With Few Strong Cases, Government Rushes Toward Plea Deals for Guantanamo Detainees

EXCERPT by Dafna Linzer | ProPublica | November 13, 2009

As the United States moves to prosecute Khalid Shaikh Mohammed and four others accused of being conspirators behind the Sept. 11, 2001, attacks, federal and military prosecutors are racing each other to strike plea deals with at least a dozen additional Guantanamo detainees whose testimony could be used against some of the most notorious prisoners.

The plea bargaining exposes the difficulty the government faces in bringing prosecutable cases against these defendants and others still in Guantanamo. Most of the remaining detainees are considered too difficult to prosecute, mostly because the evidence against them is thin or based on statements obtained through coercion.

One defense attorney said federal prosecutors had so little on his client that they asked the detainee to suggest a charge he would be willing to plead guilty to.

The unusual, competitive nature of the government's efforts, which pit the Justice Department against the Pentagon, was described by both defense attorneys and senior government officials. The officials acknowledged that the flurry of offers underscores the weaknesses in the cases against many of the Guantanamo inmates whom the Obama administration had hoped to prosecute.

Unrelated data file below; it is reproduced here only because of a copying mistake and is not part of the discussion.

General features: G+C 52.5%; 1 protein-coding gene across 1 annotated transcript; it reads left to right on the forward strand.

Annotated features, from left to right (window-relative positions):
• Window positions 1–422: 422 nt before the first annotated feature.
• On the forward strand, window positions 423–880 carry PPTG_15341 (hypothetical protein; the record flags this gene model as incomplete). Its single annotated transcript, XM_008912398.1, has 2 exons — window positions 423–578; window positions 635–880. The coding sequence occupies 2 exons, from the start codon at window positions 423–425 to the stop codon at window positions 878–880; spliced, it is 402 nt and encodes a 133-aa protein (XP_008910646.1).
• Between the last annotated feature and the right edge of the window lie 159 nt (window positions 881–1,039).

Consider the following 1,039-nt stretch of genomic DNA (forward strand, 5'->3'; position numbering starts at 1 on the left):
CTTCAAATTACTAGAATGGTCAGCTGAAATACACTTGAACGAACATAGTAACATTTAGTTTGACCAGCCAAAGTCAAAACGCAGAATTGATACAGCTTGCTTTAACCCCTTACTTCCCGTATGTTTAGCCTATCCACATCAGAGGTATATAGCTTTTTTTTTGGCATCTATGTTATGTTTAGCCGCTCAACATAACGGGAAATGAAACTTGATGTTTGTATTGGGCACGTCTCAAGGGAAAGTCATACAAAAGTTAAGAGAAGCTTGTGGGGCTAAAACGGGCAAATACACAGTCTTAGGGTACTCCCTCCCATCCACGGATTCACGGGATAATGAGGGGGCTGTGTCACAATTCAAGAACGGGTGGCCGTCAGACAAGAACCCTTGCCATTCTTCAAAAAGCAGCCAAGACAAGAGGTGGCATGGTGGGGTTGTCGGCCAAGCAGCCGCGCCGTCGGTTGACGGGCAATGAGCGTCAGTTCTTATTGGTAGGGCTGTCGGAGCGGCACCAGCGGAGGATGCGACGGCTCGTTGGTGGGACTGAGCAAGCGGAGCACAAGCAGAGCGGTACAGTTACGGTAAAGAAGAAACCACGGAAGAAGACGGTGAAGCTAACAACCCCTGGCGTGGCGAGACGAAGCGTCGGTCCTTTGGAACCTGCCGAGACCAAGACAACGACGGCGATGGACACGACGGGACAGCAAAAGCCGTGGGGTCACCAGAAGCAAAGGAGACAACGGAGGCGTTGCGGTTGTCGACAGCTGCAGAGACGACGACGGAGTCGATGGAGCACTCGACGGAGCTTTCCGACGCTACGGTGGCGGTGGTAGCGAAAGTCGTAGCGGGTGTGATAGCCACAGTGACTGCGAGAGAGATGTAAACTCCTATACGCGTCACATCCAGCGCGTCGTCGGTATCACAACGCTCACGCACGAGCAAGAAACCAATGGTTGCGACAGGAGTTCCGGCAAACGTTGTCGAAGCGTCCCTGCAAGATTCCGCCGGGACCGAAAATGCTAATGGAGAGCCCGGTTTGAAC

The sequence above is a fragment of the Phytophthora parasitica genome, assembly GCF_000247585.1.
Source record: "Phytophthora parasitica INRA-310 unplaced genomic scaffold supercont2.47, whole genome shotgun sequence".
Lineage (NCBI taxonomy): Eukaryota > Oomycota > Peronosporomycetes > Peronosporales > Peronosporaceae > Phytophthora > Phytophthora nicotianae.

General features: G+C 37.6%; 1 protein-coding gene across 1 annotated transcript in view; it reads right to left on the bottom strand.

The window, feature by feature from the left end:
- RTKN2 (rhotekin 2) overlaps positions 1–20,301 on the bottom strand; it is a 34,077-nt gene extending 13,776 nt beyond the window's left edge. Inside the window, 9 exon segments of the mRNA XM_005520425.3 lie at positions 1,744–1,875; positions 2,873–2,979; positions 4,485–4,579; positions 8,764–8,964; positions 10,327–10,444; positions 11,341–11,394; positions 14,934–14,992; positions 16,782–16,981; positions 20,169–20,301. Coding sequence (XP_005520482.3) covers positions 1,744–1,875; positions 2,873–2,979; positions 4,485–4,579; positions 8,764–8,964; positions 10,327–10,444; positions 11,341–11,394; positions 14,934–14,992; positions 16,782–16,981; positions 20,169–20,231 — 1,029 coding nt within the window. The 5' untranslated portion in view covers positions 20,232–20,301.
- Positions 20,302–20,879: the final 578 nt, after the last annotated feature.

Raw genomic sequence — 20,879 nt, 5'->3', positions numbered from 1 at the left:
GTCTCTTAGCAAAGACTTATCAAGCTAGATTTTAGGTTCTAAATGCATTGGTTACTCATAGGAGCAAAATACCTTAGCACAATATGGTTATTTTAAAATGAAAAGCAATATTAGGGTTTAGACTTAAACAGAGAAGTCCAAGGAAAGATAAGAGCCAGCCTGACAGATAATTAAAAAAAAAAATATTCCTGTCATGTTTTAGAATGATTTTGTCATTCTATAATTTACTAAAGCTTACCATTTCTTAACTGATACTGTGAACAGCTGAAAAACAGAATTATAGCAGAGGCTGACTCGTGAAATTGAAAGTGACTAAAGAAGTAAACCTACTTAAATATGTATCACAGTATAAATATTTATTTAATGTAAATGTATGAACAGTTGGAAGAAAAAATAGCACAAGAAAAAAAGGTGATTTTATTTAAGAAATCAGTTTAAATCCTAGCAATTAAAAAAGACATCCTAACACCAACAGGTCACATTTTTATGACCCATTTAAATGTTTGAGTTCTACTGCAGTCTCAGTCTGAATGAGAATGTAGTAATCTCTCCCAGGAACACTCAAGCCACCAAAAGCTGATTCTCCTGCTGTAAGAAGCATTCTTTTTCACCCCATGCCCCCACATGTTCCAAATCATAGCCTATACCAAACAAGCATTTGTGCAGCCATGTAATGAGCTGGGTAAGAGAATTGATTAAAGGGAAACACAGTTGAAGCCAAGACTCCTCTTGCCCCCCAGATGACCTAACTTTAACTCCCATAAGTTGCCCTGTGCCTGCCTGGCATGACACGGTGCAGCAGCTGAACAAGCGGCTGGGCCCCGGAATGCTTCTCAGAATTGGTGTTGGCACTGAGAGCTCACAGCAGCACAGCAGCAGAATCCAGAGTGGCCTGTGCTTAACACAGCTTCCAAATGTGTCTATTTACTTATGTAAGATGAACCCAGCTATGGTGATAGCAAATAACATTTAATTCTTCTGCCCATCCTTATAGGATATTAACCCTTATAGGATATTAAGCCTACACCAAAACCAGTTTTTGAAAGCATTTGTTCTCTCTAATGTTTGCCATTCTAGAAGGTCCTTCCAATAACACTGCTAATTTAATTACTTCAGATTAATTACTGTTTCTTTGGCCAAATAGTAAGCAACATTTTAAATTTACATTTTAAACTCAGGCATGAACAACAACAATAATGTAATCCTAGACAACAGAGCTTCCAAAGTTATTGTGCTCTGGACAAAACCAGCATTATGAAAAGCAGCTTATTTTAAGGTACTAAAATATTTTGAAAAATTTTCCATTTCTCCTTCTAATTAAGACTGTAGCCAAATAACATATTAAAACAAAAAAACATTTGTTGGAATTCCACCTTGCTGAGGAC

A former senior Justice Department official who was directly involved in the cases said the rivalry could be damaging. "You can't have someone being fought over by two different systems," the official said. "It is not illegal, but it's certainly corrupt." ...

Interagency working groups headquartered inside the Justice Department have been combing files of detainees for months in search of possible cases to prosecute. But three government officials said the painstaking process failed to yield enough winnable cases and officials have struggled over whom to charge. Justice Department officials have said the cases of 40 detainees have been referred to government prosecutors for possible prosecution. But an administration official said it was unlikely that charges would be brought against more than 30. ...

David Remes, a Washington defense attorney who represents a number of detainees, would not discuss specific offers or discussions under way with federal and military prosecutors. But he argues that it would be difficult for the government to win trials against men who have not been charged in seven years. "The government is fishing in very shallow water," said Remes, who is at Guantanamo this week to meet with clients.

"The government would simply like to add notches to his belt by getting additional victories. But it has already charged all the men it believes did bad things. Any additional men are undoubtedly being targeted in order to turn against the original group," Remes said. ...

David Remes, a Washington defense attorney who represents a number of detainees, would not discuss specific offers or discussions under way with federal and military prosecutors. But he argues that it would be difficult for the government to win trials against men who have not been charged in seven years. "The government is fishing in very shallow water," said Remes, who is at Guantanamo this week to meet with clients."

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